Advertisement
YOU ARE HERE: LAT HomeCollectionsVivaldi
IN THE NEWS

Vivaldi

FEATURED ARTICLES
ENTERTAINMENT
January 26, 1998 | TIMOTHY MANGAN, SPECIAL TO THE TIMES
An entire evening devoted to the music of Vivaldi would strike some as too much of a good thing. But Musica Angelica Baroque Orchestra made it a worthy pursuit Friday at Pasadena's First United Methodist Church. Lutenist and music director Michael Eagan steered mostly into unknown waters, choosing from the Italian composer's 700-plus works a number of his more neglected items.
ARTICLES BY DATE
ENTERTAINMENT
May 4, 2009 | Chris Pasles
A potted plant falls from the heights onto the UCLA Royce Hall stage, galvanizing nine meditative, heavily cloaked Ballet Preljocaj dancers into action. They throw off their weighty covers, glory momentarily in their youthful nakedness, turn upstage to don colorful briefs and muscle shirts, and begin yelping and hooting as they cavort to the music of Vivaldi. Spring has sprung, with a vengeance. So begins Angelin Preljocaj's "Les 4 Saisons . . . ," an 85-minute fantastic excursion through the Red Priest's most famous score, intercut with periods of silence and movements from other, unidentified Vivaldi concertos, including some of the weirder music that the 18th century Venetian composer wrote.
Advertisement
ENTERTAINMENT
August 26, 2001 | Chris Pasles
* * * * VIVALDI: Late Violin Concertos Giuliano Carmignola, violin; Venice Baroque Orchestra, Andrea Marcon, conductor Son These six, never-before recorded concertos (according to Sony) date from Vivaldi's last years, when the composer abandoned widespread publication in favor of limited distribution to patrons. It paid off handsomely in the short term but was a disaster as far as making these works well-known. A pity because Vivaldi's imagination had never been higher.
ENTERTAINMENT
March 22, 2009 | David Ng
Call it a musical homecoming more than 275 years in the making. Antonio Vivaldi's "Motezuma," first performed in 1733 in Venice, was long considered a lost opera, its score having vanished, like so many other works of that era, into the void of history. But in 2002, a German musicologist discovered an incomplete copy in Berlin, and since then various reconstructed versions of "Motezuma" have been performed across Europe.
ENTERTAINMENT
May 4, 2009 | Chris Pasles
A potted plant falls from the heights onto the UCLA Royce Hall stage, galvanizing nine meditative, heavily cloaked Ballet Preljocaj dancers into action. They throw off their weighty covers, glory momentarily in their youthful nakedness, turn upstage to don colorful briefs and muscle shirts, and begin yelping and hooting as they cavort to the music of Vivaldi. Spring has sprung, with a vengeance. So begins Angelin Preljocaj's "Les 4 Saisons . . . ," an 85-minute fantastic excursion through the Red Priest's most famous score, intercut with periods of silence and movements from other, unidentified Vivaldi concertos, including some of the weirder music that the 18th century Venetian composer wrote.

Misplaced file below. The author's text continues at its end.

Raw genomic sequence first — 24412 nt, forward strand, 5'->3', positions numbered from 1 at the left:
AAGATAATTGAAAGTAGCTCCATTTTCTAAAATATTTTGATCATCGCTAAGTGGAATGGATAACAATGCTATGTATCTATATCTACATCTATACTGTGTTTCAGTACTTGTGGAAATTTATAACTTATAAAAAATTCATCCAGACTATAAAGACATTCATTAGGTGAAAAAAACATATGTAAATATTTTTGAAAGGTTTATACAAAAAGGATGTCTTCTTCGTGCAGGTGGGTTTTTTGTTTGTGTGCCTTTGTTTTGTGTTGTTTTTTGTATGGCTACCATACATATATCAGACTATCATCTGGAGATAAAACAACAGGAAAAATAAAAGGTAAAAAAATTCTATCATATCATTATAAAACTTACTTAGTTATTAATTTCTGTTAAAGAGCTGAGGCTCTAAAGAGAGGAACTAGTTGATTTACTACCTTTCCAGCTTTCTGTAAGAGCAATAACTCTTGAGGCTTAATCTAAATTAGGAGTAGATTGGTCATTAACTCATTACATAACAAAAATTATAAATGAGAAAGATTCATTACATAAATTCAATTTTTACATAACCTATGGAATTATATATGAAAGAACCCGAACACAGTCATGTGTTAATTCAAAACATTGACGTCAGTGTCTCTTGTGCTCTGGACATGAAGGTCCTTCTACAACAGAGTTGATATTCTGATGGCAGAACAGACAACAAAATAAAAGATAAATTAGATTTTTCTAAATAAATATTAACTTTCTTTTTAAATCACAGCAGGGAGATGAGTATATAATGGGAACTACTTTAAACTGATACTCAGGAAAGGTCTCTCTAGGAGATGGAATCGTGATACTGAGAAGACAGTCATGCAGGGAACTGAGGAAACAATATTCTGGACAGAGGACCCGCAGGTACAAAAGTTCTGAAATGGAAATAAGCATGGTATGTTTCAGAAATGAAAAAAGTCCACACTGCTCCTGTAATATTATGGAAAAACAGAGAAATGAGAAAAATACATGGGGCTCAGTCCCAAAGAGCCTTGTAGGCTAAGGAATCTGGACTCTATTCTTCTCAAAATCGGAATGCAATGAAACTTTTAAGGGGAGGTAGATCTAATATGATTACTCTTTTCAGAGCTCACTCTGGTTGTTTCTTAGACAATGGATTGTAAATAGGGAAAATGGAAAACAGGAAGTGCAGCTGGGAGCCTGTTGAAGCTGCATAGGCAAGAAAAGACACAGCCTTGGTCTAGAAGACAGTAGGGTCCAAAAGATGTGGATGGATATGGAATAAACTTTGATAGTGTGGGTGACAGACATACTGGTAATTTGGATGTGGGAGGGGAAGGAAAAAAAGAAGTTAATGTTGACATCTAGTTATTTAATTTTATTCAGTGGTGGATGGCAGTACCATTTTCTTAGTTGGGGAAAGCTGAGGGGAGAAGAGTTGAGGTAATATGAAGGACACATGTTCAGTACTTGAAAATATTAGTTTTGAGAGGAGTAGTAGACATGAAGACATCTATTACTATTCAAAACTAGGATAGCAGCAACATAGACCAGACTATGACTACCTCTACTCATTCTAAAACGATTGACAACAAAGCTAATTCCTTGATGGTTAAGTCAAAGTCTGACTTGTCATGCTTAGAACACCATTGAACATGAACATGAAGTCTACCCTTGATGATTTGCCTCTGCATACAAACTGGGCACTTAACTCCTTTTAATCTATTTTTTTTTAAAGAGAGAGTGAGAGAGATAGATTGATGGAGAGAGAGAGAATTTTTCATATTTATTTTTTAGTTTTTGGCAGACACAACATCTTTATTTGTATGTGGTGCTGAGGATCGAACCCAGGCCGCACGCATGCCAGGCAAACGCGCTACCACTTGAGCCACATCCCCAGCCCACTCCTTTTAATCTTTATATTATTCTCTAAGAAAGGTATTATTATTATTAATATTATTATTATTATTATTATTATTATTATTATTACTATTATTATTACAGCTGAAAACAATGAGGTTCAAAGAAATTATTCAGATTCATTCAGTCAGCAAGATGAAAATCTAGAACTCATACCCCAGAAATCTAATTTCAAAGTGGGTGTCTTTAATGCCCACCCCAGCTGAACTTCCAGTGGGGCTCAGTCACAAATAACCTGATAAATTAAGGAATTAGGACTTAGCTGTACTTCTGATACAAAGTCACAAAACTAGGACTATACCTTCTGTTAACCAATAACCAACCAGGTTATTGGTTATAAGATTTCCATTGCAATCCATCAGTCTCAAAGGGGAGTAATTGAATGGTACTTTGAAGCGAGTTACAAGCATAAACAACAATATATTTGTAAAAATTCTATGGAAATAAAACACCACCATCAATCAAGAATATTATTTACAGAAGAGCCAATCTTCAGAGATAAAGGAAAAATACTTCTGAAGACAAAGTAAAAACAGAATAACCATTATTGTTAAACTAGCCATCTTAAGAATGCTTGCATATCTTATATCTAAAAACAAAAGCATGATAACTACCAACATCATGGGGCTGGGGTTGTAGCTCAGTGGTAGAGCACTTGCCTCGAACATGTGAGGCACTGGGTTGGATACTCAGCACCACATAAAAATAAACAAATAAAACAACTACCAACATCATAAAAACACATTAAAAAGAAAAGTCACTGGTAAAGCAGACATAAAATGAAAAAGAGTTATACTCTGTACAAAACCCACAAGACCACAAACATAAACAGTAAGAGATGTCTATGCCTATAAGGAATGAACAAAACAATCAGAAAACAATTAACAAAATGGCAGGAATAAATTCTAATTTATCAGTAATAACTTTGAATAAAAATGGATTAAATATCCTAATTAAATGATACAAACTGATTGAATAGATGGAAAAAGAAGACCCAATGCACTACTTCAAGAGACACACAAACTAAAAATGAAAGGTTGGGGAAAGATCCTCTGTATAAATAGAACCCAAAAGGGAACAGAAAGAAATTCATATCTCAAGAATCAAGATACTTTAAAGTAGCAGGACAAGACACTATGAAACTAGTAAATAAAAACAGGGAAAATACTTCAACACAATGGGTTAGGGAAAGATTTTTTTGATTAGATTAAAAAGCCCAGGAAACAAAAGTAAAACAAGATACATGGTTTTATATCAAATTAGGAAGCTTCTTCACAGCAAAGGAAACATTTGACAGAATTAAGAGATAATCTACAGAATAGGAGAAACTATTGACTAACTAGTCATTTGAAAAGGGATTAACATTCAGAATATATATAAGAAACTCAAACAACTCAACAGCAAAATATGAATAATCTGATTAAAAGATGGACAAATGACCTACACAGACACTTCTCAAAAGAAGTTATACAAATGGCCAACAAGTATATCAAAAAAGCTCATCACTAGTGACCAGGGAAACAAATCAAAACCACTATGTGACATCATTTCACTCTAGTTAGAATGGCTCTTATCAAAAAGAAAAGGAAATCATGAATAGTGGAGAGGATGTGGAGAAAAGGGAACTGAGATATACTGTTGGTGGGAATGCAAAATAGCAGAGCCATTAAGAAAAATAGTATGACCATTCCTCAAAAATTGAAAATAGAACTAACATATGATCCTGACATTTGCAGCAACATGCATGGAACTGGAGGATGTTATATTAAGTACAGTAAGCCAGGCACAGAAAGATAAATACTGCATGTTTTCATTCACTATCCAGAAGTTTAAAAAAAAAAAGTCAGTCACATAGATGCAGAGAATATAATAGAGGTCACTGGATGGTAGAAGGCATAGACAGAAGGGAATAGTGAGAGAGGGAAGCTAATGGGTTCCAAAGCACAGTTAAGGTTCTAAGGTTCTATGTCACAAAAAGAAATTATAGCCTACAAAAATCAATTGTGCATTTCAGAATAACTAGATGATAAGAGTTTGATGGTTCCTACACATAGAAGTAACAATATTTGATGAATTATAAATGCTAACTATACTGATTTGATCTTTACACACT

ENTERTAINMENT
February 9, 1988 | RICHARD JENSEN
I l prete rosso himself--the red-haired priest, as Vivaldi was known to his contemporaries--might well have blessed the Parley of Instruments for its performance at Beckman Auditorium on Saturday. The Vivaldi program featured soloists Paul O'Dette, lute and mandolin, and Stanley Ritchie, Baroque violin, in a concert of familiar works in unfamiliar settings.
ENTERTAINMENT
February 20, 2005
I wonder, does classical music deter street crime only, or is it effective against white-collar crime too ["Halt, or I'll Play Vivaldi!" Feb. 13]? What kind of music did the Enron executives listen to in their personal lives? Classical music has a similar effect on me as prayer -- it brings out my better self. Perhaps when your ears are filled with the musical virtues of harmony, balance, intelligence, gracefulness and true passions, on a deep unknowable level you cannot then sustain your commitment to carrying out a criminal act. I hear Mozart and Vivaldi playing hour after hour in the homes of the hotspots of violence.
ENTERTAINMENT
August 11, 2007 | Richard S. Ginell, Special to The Times
The Nicholas McGegan Express rolled across the causeway Thursday night and pulled into the Venice station, the second stop on its four-city "Grand Tour" of Europe at the Hollywood Bowl. Hitching onto this train was a neat concept for beating the August blues at the Bowl -- with the jolly, grinning elf of a conductor swaying back and forth at the controls in his animated wiggle-waggle way.
ENTERTAINMENT
February 11, 1994 | CHRIS PASLES
Choreographer Mark Morris has abandoned his recent irony and returned to his unique sense of musicality to create "Maelstrom," which is receiving its premiere performances this week by the San Francisco Ballet at the War Memorial Opera House. Only this time, as seen Wednesday, his much-admired musical talents have turned out an odd and unsatisfactory work, although the company dances it well.